Circumspect

January 17, 2017 ☞ Word of the day

It has little to do with terms like circumlocution (to blather), circumscribe (to restrict), circumvent (to evade), or circumcise (to snip). To be circumspect is to look around before making a statement or decision. It describes me well.

A few years ago, I decided to see a life coach. A life coach is a social worker slash soothsayer for people of privilege. I completed a questionnaire and then sat down with my oracle, Meike, at a café.

I was annointed with five themes (or talents in the StrengthFinder parlance) that inform the way I perceive the world and behave in it. Meike printed out my themes and we turned over each one like tarot; I saw my past, present, and future.

My five themes, in brief:

There is something magnetizing, almost flattering, about reading definitive blurbs about yourself in the second person. You almost want to thank the Gods for noticing, until you remember that this isn’t an assessment, it’s a mirror. I had already pecked away a scatter of questions on a long and tedious survey. This was the whole bag of seeds.

I nodded assent as my fortune was read. Why yes, I do love thinking, and talking, and hoarding ideas, and knowing where “people and objects need to be placed,” but one theme did not jibe with me. Am I deliberative?

You are careful not to give too much praise and recognition, lest it be misconstrued. If people don’t like you because you are not as effusive as others, then so be it. For you, life is not a popularity contest. Life is something of a minefield. Others can run through it recklessly if they so choose, but you take a different approach. You identify the dangers, weigh their relative impact, and then place your feet deliberately. You walk with care.

But I’m rash and make decisions quickly and unthinkingly. Like when I packed up and moved to a new country. Or the times I’ve quit a job without a new one lined up. And what about these pants? I got them online.

If you know me, but aren’t me, my delusion is apparent. My decisions are considered not rash. I moved to the US because I was mentally prepared to do it. And I was mentally prepared to do it because I can’t not deliberate. My brain preemptively and continuously churns through all the alternative stories, options, and possibilities, long before they are possibilities. This is also known as anxiety.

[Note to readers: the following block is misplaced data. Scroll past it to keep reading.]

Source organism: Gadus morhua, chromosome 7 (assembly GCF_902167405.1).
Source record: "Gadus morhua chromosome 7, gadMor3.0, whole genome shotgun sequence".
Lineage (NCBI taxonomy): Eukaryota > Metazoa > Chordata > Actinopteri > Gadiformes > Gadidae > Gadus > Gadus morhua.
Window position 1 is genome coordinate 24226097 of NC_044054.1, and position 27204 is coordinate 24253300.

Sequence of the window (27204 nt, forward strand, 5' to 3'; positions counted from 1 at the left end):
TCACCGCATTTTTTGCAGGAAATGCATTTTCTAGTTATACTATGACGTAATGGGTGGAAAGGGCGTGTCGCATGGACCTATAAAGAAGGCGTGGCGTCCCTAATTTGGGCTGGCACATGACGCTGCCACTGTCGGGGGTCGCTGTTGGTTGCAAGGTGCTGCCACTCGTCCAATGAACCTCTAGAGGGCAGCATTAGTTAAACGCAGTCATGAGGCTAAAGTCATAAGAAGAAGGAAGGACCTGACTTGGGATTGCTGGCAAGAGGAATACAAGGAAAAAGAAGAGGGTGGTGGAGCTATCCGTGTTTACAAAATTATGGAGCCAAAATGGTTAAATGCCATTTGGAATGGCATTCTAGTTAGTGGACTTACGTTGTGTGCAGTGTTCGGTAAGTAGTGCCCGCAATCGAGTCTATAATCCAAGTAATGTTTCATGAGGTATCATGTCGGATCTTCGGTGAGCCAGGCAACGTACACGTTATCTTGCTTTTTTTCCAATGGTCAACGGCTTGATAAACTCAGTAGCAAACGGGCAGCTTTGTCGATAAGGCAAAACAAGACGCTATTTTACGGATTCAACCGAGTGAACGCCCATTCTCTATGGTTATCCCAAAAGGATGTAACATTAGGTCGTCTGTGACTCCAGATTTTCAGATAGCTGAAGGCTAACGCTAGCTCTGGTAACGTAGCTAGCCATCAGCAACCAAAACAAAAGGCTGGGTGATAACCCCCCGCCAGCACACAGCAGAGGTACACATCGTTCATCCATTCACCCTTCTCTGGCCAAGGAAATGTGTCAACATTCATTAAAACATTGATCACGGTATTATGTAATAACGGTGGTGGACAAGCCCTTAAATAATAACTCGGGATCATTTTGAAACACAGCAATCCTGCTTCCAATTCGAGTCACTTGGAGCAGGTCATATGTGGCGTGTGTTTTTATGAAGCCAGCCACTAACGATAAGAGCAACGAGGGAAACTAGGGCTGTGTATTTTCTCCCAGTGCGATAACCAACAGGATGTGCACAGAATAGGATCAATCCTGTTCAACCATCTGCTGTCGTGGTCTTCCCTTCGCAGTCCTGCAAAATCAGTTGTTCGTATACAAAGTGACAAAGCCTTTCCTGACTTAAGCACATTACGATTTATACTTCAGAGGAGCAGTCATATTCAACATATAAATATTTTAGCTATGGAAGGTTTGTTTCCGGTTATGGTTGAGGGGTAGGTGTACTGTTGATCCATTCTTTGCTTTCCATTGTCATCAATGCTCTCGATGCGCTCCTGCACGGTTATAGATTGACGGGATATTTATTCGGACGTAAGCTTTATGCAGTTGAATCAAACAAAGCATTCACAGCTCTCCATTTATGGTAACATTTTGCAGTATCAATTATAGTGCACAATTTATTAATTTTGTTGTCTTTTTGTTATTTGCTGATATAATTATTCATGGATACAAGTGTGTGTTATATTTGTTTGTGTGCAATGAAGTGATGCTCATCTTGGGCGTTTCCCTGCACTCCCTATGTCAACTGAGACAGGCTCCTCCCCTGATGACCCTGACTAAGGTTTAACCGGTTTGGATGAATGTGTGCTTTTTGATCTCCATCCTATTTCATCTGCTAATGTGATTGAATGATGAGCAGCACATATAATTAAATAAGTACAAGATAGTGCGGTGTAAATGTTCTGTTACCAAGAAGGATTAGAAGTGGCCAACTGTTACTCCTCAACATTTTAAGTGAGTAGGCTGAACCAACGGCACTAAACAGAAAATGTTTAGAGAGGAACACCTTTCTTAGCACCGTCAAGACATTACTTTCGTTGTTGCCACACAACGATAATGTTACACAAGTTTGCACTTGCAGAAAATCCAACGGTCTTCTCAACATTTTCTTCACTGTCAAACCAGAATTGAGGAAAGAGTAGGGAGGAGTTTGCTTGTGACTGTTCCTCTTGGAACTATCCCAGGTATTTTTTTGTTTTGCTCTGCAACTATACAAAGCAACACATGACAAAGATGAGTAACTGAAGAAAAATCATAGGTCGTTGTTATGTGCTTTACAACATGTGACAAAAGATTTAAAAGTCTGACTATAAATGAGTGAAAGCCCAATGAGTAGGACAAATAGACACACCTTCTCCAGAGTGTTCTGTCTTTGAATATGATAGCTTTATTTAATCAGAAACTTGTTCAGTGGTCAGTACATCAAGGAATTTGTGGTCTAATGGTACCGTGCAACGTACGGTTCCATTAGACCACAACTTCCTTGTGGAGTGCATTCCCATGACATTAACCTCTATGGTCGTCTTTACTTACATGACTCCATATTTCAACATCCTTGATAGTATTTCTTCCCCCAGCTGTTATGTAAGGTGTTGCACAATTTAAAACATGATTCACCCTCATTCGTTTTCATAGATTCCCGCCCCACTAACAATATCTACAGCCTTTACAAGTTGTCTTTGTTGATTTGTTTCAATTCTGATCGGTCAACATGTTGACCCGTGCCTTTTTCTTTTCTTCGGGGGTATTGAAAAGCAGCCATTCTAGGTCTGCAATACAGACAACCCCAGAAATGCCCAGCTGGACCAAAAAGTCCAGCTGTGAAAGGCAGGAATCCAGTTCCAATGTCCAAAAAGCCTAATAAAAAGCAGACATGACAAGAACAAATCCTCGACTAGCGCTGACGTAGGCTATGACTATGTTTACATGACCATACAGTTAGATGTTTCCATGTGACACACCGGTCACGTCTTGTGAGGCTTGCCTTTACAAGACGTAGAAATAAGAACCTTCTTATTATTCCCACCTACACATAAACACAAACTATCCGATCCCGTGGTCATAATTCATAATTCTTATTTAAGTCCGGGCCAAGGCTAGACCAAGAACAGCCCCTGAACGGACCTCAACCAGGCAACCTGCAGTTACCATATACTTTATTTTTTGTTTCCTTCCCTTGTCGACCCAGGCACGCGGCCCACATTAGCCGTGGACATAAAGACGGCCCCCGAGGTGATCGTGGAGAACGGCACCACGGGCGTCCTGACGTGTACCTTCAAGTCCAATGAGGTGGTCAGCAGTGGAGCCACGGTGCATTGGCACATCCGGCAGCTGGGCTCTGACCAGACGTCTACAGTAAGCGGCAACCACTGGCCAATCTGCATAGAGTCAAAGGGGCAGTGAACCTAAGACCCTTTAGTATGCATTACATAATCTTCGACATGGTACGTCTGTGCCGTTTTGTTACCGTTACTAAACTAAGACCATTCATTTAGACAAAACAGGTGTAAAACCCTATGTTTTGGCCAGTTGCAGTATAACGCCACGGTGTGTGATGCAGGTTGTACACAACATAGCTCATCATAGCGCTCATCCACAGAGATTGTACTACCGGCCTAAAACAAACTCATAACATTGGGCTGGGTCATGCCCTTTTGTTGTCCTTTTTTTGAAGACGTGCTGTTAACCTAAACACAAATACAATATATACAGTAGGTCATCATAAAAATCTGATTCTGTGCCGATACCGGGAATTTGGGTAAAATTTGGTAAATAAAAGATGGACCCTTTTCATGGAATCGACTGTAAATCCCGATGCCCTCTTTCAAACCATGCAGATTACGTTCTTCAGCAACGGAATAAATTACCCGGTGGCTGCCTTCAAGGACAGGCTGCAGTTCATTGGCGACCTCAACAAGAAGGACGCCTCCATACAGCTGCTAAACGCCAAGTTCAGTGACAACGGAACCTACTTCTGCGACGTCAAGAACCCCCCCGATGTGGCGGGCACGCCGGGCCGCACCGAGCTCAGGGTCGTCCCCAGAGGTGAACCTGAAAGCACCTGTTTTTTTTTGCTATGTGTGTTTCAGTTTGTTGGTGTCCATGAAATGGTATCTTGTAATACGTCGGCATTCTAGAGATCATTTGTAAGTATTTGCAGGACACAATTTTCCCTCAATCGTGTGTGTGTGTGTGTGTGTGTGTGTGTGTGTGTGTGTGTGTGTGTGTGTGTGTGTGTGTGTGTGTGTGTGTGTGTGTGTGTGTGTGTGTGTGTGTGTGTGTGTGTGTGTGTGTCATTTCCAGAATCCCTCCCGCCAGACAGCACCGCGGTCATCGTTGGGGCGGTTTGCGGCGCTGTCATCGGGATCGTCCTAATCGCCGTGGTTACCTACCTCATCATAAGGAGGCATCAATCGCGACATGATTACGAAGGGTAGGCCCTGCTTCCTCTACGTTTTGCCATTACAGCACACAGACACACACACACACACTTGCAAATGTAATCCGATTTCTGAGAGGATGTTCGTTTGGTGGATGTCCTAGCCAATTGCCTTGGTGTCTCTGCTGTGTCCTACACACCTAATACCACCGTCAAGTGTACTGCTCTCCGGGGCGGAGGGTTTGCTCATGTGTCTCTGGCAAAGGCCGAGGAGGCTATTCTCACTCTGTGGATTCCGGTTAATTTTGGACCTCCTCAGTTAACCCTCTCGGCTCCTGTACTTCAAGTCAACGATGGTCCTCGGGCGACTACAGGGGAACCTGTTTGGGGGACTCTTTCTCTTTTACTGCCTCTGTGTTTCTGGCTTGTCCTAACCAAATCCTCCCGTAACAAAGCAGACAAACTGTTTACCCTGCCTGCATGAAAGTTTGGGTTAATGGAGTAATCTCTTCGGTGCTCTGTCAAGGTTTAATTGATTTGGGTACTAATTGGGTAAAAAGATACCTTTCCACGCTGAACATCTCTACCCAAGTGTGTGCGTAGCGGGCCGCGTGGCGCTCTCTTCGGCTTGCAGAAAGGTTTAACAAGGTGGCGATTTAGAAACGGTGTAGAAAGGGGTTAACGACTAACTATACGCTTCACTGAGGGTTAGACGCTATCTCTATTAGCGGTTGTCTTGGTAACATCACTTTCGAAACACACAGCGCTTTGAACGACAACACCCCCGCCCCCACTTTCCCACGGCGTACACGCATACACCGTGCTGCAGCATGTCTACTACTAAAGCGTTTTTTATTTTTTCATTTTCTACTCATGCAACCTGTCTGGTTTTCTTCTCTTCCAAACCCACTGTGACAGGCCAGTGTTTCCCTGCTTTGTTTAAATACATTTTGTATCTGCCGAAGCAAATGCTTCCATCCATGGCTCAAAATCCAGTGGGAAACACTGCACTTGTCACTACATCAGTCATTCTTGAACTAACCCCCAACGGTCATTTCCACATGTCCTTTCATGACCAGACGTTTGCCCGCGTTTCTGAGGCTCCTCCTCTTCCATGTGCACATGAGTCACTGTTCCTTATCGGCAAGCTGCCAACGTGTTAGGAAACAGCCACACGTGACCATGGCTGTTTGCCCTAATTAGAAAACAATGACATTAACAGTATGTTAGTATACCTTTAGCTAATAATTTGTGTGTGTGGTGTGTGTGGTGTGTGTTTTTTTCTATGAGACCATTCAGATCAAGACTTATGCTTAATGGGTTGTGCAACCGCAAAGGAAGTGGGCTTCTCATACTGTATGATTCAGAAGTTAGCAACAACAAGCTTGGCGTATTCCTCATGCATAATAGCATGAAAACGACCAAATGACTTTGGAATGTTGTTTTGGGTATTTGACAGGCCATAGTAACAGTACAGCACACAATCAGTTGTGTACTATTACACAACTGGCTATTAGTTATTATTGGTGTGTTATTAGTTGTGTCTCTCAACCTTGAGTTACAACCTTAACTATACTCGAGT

Though I like “to explain, to describe, to speak in public,” I’m pretty quiet in a group meeting. I’m amazed by the folks who can blat half-digested ideas into a conference room. I prefer to stay quiet and absorb what’s being said. Let others chop vegetables; I will manage the stew.

If that sounds judgmental, it is. But the OED, in their callow bluntness, responds with equal judgment. They describe my sense of caution as “unwilling.” Is decisiveness just a matter of will?

I justify my care in thought with the fact that poor decisions lead to poor consequences. But then, it’s important to distinguish between two kinds of unwillingness. We may all be loath to face poor consequences—the circumspect man is unwilling to make poor decisions.

Meike would nod knowingly through our sessions, because she had seen all the types. There are those who pore over decisions like someone fawning over a prized collection, and those who hurl their decisions with precision through windows whether open or closed.

I am biased by my bred-and-born habits, but I feel that the world could benefit from a little more circumspection in its judgments. Maybe we should all think before we speak, and not as we speak. Consider before we condemn. Understand other viewpoints and not just hear them.

Then again, that’s only one point of view.